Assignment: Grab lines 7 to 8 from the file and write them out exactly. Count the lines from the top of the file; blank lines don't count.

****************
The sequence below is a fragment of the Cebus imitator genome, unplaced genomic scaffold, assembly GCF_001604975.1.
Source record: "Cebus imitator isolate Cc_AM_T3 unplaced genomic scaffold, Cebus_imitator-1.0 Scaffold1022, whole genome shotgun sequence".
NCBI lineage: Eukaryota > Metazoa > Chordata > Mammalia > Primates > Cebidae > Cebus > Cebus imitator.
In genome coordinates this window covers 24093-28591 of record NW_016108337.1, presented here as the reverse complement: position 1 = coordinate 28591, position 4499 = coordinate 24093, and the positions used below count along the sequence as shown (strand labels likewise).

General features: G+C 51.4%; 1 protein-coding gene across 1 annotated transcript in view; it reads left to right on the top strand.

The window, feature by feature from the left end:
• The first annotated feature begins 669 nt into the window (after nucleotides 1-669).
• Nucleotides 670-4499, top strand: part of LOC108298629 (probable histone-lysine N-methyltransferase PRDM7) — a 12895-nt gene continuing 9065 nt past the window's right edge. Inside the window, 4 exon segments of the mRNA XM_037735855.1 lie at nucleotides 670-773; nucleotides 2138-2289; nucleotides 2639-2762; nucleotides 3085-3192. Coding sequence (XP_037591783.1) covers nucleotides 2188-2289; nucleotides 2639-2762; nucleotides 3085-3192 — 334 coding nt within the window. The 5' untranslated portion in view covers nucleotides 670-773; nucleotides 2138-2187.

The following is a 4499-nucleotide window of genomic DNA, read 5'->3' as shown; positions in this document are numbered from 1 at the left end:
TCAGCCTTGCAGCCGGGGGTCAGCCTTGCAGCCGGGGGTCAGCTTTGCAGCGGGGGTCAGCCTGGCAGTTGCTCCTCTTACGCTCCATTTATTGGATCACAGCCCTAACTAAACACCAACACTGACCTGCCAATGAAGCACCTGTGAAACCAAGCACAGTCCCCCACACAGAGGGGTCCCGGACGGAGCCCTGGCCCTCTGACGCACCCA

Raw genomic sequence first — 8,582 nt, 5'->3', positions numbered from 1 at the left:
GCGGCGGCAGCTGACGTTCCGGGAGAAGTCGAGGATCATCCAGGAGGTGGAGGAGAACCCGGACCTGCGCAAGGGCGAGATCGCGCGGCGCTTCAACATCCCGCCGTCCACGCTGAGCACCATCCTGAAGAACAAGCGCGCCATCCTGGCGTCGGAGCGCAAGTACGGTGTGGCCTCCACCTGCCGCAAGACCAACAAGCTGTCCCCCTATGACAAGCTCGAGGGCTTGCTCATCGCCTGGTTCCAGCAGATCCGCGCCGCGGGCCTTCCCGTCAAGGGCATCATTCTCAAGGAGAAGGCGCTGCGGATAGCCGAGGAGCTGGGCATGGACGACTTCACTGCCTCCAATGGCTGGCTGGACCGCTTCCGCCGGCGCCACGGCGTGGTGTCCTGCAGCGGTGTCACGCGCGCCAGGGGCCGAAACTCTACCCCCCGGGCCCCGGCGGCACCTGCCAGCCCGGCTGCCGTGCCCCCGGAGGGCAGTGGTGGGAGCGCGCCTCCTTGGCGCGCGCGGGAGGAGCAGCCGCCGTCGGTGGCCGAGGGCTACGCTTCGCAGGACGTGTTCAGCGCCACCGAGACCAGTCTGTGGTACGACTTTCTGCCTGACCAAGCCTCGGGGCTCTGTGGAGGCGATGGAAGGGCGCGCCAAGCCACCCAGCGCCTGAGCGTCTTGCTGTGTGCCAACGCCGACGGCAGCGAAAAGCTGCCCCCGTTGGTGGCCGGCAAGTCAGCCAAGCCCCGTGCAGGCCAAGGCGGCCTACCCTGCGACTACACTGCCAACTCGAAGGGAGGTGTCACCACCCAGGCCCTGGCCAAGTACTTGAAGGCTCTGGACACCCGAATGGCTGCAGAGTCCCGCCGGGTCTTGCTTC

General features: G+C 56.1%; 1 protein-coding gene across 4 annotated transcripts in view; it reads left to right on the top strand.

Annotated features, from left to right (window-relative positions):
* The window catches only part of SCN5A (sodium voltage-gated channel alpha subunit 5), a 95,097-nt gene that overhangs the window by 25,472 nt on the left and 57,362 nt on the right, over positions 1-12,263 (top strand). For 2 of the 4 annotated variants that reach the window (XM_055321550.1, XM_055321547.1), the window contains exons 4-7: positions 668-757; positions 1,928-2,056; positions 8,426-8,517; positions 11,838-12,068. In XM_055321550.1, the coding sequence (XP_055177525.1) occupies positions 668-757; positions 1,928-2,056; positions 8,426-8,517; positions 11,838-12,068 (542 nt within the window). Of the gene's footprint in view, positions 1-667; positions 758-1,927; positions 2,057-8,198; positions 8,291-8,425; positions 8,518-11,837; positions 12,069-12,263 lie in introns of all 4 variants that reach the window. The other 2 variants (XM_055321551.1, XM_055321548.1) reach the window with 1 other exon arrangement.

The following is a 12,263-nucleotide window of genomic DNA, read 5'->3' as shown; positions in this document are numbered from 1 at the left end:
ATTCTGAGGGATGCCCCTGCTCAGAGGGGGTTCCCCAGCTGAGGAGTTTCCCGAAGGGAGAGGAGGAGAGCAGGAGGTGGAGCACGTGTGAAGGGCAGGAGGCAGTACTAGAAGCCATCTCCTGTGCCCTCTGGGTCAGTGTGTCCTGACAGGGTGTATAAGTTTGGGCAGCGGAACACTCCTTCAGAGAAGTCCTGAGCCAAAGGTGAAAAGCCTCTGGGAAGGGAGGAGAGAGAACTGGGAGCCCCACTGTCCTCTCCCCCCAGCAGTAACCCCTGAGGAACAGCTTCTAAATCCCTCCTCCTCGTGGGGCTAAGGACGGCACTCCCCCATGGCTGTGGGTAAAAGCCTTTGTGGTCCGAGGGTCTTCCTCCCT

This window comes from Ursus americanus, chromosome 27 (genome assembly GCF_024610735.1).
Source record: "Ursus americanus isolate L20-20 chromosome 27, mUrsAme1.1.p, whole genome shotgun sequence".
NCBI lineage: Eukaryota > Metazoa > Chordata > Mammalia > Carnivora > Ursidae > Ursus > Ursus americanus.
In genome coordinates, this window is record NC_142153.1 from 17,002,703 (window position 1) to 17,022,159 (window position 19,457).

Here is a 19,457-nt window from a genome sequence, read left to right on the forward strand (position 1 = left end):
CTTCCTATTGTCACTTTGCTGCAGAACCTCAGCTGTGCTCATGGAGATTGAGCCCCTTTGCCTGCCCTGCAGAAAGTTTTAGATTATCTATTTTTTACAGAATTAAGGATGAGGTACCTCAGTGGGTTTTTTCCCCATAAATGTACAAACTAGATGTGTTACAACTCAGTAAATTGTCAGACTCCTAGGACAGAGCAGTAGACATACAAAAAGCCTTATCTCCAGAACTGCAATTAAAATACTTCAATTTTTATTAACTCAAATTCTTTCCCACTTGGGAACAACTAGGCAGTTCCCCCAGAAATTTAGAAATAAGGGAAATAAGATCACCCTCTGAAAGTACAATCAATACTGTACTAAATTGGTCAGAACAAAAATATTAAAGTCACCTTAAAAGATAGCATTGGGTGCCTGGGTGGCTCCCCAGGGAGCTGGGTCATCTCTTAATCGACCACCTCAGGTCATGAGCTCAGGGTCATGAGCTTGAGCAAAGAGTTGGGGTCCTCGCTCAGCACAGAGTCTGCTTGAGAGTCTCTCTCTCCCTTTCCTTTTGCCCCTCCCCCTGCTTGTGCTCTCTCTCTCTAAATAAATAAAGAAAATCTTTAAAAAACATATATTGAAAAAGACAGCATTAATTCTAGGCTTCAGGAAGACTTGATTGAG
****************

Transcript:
• The first annotated feature begins 669 nt into the window (after nucleotides 1-669).
• Nucleotides 670-4499, top strand: part of LOC108298629 (probable histone-lysine N-methyltransferase PRDM7) — a 12895-nt gene continuing 9065 nt past the window's right edge. Inside the window, 4 exon segments of the mRNA XM_037735855.1 lie at nucleotides 670-773; nucleotides 2138-2289; nucleotides 2639-2762; nucleotides 3085-3192. Coding sequence (XP_037591783.1) covers nucleotides 2188-2289; nucleotides 2639-2762; nucleotides 3085-3192 — 334 coding nt within the window. The 5' untranslated portion in view covers nucleotides 670-773; nucleotides 2138-2187.